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The Very Serious Reason Why It Really Isn't Good To Be Lonely

It's unnecessary stress.

Loneliness has its downsides, especially when it comes to our mental health. (Read: depression.) But there's another reason why you should have good company (or keep yourself occupied with your hobbies) when you're feeling lonely: It's also good for your body.

A study published in the journal Proceedings of the National Academy of Sciences found that feeling lonely slows down your body's ability to fight diseases, making you more susceptible to getting ill.

Researchers saw that people who're lonely had higher levels of norepinephrine (the hormone for the flight-or-fight response) in their blood. And when that happens, the body's immune defenses are shut down while the production of white blood cells is built up. (The white blood cells are supposed to protect us against wounds by increasing inflammation, a natural immune response to infections.) You might be wondering what the white blood cells and inflammation have to do with isolation. Well, that's the thing: nothing. That's just how the body responds.

When you're lonely, your body thinks it's under a life-threatening situation, hence the flight-or-fight response with the wound protection or inflammation. Your body also shuts down genes that would make your bodies sensitive to cortisol, the hormone that lowers the inflammation. That means the inflammation response goes up all the more. And chronic inflammation is linked to illnesses like cancer, probably because the body just isn't built for sustaining high levels of inflammation for years. When this happens, a cycle is then created: You feel lonely, your body responds via inflammation, and your body sustains that so you feel more and more lonely.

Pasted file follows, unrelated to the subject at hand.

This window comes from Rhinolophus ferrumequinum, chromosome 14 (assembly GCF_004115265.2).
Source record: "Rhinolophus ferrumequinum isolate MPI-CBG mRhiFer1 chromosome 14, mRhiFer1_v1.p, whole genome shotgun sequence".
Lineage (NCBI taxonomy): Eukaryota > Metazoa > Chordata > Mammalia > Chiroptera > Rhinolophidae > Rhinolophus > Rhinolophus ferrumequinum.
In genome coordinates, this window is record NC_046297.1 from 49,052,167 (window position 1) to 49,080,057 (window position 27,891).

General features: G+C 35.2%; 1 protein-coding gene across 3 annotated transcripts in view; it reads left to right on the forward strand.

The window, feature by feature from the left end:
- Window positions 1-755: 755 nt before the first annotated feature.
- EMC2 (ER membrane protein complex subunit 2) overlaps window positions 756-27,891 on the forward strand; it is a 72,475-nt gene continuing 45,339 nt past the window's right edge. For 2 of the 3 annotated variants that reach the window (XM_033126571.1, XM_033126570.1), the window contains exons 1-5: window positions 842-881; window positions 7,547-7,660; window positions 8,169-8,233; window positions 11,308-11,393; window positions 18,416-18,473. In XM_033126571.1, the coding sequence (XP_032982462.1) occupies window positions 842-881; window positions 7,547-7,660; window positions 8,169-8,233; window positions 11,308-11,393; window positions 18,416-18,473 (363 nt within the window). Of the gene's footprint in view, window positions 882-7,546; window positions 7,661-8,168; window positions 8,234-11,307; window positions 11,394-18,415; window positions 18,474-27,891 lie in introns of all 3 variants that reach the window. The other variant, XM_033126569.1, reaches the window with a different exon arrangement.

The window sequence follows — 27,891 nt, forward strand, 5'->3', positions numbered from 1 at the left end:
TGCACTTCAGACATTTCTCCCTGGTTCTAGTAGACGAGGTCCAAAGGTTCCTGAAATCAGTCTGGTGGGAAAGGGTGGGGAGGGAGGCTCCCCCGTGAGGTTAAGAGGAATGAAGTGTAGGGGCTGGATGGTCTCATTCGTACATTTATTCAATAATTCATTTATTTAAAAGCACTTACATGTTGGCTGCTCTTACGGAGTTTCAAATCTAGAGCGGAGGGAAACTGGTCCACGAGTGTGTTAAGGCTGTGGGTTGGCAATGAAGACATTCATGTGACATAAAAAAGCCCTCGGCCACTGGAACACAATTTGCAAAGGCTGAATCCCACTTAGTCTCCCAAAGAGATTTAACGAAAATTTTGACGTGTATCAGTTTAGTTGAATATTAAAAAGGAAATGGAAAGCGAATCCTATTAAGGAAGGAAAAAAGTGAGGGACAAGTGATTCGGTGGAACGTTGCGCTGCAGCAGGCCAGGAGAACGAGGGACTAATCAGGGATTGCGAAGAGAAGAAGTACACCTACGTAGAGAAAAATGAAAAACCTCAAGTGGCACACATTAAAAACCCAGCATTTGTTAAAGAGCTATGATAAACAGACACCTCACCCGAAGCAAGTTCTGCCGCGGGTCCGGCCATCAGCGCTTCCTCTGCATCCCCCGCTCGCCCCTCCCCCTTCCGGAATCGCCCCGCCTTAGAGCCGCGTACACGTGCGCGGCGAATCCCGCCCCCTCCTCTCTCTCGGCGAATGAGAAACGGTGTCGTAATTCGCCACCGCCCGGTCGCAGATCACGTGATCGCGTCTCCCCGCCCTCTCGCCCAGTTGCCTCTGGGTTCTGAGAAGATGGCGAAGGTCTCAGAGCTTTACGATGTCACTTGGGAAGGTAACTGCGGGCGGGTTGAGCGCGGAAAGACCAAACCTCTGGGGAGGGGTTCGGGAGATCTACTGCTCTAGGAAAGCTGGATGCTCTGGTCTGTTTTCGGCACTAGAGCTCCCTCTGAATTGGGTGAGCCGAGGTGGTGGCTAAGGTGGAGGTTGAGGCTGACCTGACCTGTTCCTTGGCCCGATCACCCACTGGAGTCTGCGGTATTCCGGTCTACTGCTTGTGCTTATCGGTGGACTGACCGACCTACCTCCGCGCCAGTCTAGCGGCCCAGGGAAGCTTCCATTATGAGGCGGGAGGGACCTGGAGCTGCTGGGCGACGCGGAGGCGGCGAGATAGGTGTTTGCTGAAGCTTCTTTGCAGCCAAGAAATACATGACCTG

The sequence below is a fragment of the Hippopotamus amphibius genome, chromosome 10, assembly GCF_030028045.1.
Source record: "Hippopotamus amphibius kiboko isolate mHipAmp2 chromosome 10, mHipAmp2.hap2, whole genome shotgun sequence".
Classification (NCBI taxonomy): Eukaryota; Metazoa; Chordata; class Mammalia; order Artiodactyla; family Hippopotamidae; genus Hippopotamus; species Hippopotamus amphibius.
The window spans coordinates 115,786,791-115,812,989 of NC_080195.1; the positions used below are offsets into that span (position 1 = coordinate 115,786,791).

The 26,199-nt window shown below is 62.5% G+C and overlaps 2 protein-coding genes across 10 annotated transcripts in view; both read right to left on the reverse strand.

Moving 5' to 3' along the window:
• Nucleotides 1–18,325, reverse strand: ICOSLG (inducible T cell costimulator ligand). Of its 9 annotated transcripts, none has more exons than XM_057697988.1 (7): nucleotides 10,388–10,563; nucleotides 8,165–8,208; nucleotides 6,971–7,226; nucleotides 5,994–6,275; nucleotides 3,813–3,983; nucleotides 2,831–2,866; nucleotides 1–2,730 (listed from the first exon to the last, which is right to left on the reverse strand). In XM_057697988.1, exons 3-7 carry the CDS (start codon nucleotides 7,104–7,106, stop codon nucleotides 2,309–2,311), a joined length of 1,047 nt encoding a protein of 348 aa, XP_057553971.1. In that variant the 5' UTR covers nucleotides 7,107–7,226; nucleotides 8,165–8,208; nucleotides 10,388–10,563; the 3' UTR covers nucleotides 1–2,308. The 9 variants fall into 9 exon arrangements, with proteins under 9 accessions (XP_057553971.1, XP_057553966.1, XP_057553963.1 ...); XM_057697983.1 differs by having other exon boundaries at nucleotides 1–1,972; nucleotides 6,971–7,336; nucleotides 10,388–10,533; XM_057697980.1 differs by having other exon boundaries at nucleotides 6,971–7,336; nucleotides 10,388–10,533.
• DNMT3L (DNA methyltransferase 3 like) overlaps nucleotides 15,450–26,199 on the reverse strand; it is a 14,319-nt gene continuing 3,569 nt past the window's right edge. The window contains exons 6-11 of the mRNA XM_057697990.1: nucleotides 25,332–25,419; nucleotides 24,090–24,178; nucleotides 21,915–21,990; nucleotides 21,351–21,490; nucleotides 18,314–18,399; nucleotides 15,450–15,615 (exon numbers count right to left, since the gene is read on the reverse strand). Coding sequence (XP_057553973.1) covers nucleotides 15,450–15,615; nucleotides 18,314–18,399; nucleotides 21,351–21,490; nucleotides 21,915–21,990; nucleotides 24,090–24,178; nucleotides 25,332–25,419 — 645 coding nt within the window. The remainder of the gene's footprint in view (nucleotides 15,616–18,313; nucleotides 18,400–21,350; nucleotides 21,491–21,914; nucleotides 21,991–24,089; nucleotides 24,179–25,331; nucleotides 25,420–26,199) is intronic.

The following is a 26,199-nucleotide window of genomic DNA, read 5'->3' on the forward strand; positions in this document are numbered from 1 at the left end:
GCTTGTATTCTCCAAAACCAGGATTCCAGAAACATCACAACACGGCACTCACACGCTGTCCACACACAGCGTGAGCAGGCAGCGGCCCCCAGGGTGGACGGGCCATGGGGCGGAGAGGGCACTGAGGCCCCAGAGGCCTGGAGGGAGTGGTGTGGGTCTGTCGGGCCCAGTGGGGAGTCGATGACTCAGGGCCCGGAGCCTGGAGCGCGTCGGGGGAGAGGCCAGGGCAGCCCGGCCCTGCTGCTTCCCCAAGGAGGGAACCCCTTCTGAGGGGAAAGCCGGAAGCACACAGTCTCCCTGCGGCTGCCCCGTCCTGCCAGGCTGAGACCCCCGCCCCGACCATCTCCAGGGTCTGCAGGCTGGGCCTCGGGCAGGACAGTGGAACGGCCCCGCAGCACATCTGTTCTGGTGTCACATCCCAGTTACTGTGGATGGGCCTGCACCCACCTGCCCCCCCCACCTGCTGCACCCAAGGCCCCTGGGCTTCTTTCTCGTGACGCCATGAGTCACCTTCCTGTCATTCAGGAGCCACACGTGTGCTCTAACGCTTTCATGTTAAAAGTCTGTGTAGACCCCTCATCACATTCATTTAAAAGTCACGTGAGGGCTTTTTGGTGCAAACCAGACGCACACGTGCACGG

And for the body to get into this mode and think it's in a life-threatening situation when you're lonely? It says a lot about the gravity of loneliness, doesn't it? Steve Cole, the study's lead author, says "At this point, my best guess [is] that loneliness really is one of the most threatening experiences we can have."

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Turhan Canli, a neuroscientist, doesn't agree with Cole, though. He says our bodies have one panic button, and any condition can trigger that response. "I think loneliness is a kind of psychological stress. The change in the immune response is part of biological changes that come with a stress condition."

Whether Canli or Cole is right, for sure loneliness does have huge and very serious effects on our bodies and on our health. It's not a trivial experience.

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